In 1892, the New Orleans Bicycle Club celebrated the opening of their new clubhouse in the Garden District, at the corner of General Taylor and Baronne. The plans were drafted by W.C. Williams and Brothers and the building was constructed by G.C.…

On a crisp Thanksgiving Day in 1887, a crowd gathered beneath the bare branches of the sycamore trees in the center of Canal Street. Bisected by multiple street railway beds and flanked by the lace-ironwork balconies of multi-story buildings, the…

Early on Easter morning 1886, around a hundred people gathered at the Henry Clay Statue outside A. M. Hill Jewelers at St. Charles and Canal. Hill stood dressed in a riding outfit of brown corduroy and knee britches. Charlie Fairchild, Hill’s…

In 1881, the New Orleans Bicycle Club formed in a building at Commercial Street and St. Charles, inside the jewelry and pen shop of A. M. Hill. A. M. Hill arrived in New Orleans at nineteen years old, following the end of the Civil War. He had…

Southport was one of the most infamous clubs in the area. It was owned by Carlos Marcello and is now a music venue called Southport Hall. It moved and changed names several times. According to Al Kleindienst, in the early 1910s Joe Hiland became…

According to Al Kleindienst, after selling their family's Club Forest to the Mills brothers, Al Schorling and Carlos Marcello, the O'Dwyers opened a club at 100 Jefferson Highway in 1949 called "O'Dwyer's." "It was a way of life in new Orleans.…

According to Al Kleindienst, after a fire in 1942 destroyed George and Rudy O'Dwyer's Original Southport Club, they "moved to the Club Forest at 407 Jefferson Highway and called it O'Dwyer's Club Forest. They operated this club from 1943 to the fall…

Every club would produce their own gaming and roulette chips, marked with their names or an identifiable symbol. Since the closing of the clubs, these have become collector's item.

"Although gambling is, strictly speaking, illegal, these places are usually open for business from dusk to dawn." --New Orleans City Guide, 1938 "There was a lot of gambling; it was tolerated. I guess more than tolerated because it was so wide…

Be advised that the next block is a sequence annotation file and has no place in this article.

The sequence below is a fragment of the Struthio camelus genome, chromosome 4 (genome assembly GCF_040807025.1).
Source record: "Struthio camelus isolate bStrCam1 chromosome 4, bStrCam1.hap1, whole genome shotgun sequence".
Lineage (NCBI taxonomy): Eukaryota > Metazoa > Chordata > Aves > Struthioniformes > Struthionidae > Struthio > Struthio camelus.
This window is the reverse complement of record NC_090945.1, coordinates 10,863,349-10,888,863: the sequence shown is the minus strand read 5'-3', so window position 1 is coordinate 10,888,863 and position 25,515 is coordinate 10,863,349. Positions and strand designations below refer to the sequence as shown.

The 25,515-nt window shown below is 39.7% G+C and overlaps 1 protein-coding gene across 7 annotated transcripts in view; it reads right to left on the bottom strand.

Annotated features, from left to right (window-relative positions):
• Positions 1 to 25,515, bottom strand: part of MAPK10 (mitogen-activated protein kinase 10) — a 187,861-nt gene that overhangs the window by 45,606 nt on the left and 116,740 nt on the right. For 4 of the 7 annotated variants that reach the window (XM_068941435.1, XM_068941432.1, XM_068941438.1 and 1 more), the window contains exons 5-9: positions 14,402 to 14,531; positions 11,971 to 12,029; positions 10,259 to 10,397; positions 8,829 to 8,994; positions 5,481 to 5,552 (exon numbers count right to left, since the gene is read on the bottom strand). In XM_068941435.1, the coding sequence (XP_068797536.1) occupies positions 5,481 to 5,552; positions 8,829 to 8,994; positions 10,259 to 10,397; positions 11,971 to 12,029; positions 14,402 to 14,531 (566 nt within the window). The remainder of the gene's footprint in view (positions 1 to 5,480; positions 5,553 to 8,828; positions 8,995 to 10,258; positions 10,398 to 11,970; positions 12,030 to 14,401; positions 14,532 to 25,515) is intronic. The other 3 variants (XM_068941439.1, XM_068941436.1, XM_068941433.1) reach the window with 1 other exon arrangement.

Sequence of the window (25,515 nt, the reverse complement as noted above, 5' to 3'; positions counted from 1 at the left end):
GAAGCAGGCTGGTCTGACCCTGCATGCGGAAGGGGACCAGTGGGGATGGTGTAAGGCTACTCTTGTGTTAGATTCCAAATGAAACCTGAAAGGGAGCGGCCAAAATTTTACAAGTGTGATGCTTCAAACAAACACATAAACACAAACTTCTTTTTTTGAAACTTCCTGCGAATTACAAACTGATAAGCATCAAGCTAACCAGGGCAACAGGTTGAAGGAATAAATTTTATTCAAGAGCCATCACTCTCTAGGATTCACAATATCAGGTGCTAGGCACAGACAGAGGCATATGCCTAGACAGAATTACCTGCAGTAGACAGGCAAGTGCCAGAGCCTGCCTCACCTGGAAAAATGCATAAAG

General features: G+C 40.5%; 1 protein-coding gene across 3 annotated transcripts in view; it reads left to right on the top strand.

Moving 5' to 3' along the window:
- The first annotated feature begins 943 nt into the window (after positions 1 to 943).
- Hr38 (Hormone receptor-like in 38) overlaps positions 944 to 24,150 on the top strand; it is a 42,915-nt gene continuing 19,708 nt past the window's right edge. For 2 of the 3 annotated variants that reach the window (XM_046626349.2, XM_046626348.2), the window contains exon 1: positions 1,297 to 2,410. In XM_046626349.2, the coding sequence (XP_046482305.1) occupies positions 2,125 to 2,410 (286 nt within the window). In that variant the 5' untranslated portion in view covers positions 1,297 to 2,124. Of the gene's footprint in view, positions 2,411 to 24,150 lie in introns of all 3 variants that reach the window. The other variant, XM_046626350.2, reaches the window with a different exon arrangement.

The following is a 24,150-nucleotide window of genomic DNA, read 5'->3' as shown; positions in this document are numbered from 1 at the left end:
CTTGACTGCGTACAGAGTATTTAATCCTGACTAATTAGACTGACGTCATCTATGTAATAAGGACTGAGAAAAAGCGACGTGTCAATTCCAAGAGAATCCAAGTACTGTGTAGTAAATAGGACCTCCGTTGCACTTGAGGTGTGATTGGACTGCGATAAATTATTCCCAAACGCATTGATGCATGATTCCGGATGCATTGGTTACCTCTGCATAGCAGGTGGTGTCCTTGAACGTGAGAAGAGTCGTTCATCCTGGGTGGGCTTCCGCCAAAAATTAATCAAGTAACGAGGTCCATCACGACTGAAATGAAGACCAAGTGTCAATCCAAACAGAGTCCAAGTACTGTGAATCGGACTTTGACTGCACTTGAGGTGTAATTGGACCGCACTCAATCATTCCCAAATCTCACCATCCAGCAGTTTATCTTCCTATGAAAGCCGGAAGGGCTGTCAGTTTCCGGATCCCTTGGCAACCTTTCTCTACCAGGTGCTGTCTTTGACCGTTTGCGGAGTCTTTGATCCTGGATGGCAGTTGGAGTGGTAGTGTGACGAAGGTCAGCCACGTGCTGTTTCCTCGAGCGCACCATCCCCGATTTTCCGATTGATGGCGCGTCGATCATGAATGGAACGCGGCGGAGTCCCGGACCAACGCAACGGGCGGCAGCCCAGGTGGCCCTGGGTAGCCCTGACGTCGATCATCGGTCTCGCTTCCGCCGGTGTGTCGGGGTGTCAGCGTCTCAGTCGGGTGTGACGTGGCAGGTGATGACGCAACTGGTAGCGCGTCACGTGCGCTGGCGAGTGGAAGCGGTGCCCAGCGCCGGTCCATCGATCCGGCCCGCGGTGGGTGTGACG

The Maple Leaf reading series is the longest-running poetry reading series in New Orleans as well as the South. In 1979, famed local poet Everette Maddox began the series with sculptor Franz Heldner and poet Nancy Harris. Maddox had moved to New…

The Maple Leaf Bar, one of the city's longest operating music clubs, is a haven for local music and has been drawing crowds from New Orleans and throughout the world since the venue opened in 1974 as a place to hear jazz music and play…

As late as the 1830’s, the former French and Spanish colony of Louisiana still lagged far behind in the British sport of thoroughbred racing, which had been flourishing on the East Coast for the last half-century. Even the Daily Picayune was…

The headquarters and downtown station of the Orleans-Kenner Electric Railway were located at 127 South Rampart Street between Canal Street and Tulane Avenue. Better known as the "O-K Line," it was New Orleans' only interurban rail line. As an…

The town of Kenner was the western (or upper) terminus of the Orleans-Kenner interurban line from 1915 until service was discontinued in 1930. During this time, the company also operated a "trolley park" along the line called Felix Park. It…

Imagine yourself in a mule-drawn streetcar or private carriage being transported to Exposition grounds. Hear the hooves on a shell road constructed for the occasion. You arrive at this Main Entrance. Its architecture reflects that of the gigantic…

Cross over to the path along the side of the park that is Exposition Boulevard. Walk along and admire the houses on your way to Prytania Street, the main entrance to the fair in 1884. In post-reconstruction New Orleans, the celebrated event,…

Take a few moments here to enjoy the activity in the park and the beauty of the entrance. As you face the entrance again, Tulane and Loyola universities are across the street and were also originally part of the Foucher-Bore plantations. A plaque to…

John F. Popp was a park visitor with a penchant for classic style architecture and music. He was determined to construct a bandstand for the park that was harmonious with the other newly constructed buildings. On July 4, 1917, Popp's Bandstand…